Sunday, June 9, 2013

Not Zen 62: See No Reason

A spiritual teacher had, as her worst student, her own son.

This teacher was a kind soul, known for being forgiving and generous. But her son rebelled against this gentleness. He despised it as a weakness and as a sign that his mother was mentally feeble. She gave up preaching to him about charity. Instead, she tried to show him practical things.

For a while, her appeal to his self-interests worked. Then he stopped listening to her at all. He refused to go to school. She tried to persuade him of the value of an education. Her arguments were seen as irrefutable to everyone else around her. Her son didn't agree. He rebelled against her reasoning even when it meant admitting that his own conclusions were nonsensical.

The next summer, a distant relative offered the boy a job as a laborer. He accepted although he understood that he would not earn enough to move out of his mother's house. Unfortunately, he was bad at the simple tasks he was assigned. He did not always show up for work on time. He did not work hard.  He didn't listen to his supervisors' instructions with care. He wasted his own efforts and the productivity of others with his sloppiness. Within a few weeks, he found himself out of a job.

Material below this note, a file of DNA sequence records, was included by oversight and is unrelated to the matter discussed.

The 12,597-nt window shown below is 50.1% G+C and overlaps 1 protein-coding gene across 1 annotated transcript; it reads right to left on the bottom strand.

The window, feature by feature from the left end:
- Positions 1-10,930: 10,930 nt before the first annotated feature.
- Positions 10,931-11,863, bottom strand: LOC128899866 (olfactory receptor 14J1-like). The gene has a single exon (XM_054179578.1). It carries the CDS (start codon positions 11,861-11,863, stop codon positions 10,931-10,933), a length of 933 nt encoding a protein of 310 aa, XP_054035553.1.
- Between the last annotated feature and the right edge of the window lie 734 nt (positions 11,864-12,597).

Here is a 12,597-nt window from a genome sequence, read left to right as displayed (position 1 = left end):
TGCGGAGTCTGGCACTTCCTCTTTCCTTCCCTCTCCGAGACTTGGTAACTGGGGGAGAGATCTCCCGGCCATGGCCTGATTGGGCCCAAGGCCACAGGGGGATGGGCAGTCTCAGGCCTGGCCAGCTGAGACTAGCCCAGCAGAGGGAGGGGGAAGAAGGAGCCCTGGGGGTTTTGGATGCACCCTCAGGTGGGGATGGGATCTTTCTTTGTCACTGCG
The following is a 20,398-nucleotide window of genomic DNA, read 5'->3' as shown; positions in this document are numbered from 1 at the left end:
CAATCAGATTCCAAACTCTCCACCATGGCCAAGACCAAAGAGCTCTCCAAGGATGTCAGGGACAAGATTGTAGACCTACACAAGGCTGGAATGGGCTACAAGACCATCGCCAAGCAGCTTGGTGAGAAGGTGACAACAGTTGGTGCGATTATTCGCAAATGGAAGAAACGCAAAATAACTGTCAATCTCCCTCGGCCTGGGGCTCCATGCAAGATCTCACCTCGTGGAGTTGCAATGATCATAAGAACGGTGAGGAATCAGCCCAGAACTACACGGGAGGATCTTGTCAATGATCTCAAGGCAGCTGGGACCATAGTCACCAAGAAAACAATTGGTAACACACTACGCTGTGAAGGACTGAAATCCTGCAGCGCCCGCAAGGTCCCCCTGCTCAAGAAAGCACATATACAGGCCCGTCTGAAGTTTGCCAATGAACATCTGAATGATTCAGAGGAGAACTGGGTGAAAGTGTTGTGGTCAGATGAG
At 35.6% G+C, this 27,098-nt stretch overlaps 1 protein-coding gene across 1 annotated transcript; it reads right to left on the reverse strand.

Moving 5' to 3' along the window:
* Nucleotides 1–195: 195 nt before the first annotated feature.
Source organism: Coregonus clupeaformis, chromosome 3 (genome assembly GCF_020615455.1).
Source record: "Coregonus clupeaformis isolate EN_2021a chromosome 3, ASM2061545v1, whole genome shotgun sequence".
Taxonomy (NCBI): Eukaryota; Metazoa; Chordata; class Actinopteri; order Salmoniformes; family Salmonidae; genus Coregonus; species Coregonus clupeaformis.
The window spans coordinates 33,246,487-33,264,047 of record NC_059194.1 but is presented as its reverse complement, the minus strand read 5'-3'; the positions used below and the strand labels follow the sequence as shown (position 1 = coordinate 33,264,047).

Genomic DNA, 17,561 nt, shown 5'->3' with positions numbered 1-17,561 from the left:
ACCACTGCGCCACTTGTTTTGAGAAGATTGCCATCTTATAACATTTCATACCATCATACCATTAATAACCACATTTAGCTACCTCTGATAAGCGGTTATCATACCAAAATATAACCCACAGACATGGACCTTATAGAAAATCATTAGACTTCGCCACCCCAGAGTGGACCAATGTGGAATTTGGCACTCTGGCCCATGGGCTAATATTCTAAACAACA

“Now that you have time again,” his mother said upon receiving the news. “You should return to your studies.”

“I have no studies,” he said.

“I bought a book of logic for you.” She tried to put it into his hands. “Logic is good in every situation. Learning this would help you in all of your life, even in your jobs as a laborer.”

He pushed the book aside. “That is a waste. You are trying to teach me how to think. I see no reason to learn logic.”

“Like many things, this is a skill you will never understand the reason to learn,” she admitted, “until you have already learned it and put it to use.”


  1. I adore logic puzzles. I may work for weeks trying to figure them out and then one day my mind opens up and looks at everything in a new way and I am amazed at how simple the solution was.

    I hope the son in this Koan can change is POV or he may never reap the fruit of his Mother's teachings. But sadly I fear that he will not.

  2. I've been pleasantly surprised by folks who insist on ignorance up to a point; then the point comes and they're able to learn some of the time. The worst danger from deliberate ignorance though lies in aspects of knowledge or wisdom that we don't know we need. We can continue not to know, unhappier for the lack, for our entire lives.

    I've noticed that the problem doesn't seem to affect open-minded, generous people as much. Something inherent in generosity or in the impulse behind it may lend greater awareness of human limitations.